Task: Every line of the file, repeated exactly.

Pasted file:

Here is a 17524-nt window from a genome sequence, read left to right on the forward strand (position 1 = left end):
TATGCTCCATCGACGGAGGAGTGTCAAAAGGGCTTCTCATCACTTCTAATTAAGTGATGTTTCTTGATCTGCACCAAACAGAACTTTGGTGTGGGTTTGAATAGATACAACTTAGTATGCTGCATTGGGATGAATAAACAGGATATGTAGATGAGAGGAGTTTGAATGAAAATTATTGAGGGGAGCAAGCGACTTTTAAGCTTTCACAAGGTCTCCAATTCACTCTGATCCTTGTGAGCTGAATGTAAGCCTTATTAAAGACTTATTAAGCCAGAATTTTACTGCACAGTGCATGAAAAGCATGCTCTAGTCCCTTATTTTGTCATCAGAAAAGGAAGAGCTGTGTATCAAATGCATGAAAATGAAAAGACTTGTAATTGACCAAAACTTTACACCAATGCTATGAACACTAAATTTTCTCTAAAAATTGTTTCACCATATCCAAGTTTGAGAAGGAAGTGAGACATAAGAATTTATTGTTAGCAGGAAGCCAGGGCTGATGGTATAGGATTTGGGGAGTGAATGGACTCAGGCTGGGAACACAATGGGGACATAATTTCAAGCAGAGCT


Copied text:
Here is a 17524-nt window from a genome sequence, read left to right on the forward strand (position 1 = left end):
TATGCTCCATCGACGGAGGAGTGTCAAAAGGGCTTCTCATCACTTCTAATTAAGTGATGTTTCTTGATCTGCACCAAACAGAACTTTGGTGTGGGTTTGAATAGATACAACTTAGTATGCTGCATTGGGATGAATAAACAGGATATGTAGATGAGAGGAGTTTGAATGAAAATTATTGAGGGGAGCAAGCGACTTTTAAGCTTTCACAAGGTCTCCAATTCACTCTGATCCTTGTGAGCTGAATGTAAGCCTTATTAAAGACTTATTAAGCCAGAATTTTACTGCACAGTGCATGAAAAGCATGCTCTAGTCCCTTATTTTGTCATCAGAAAAGGAAGAGCTGTGTATCAAATGCATGAAAATGAAAAGACTTGTAATTGACCAAAACTTTACACCAATGCTATGAACACTAAATTTTCTCTAAAAATTGTTTCACCATATCCAAGTTTGAGAAGGAAGTGAGACATAAGAATTTATTGTTAGCAGGAAGCCAGGGCTGATGGTATAGGATTTGGGGAGTGAATGGACTCAGGCTGGGAACACAATGGGGACATAATTTCAAGCAGAGCT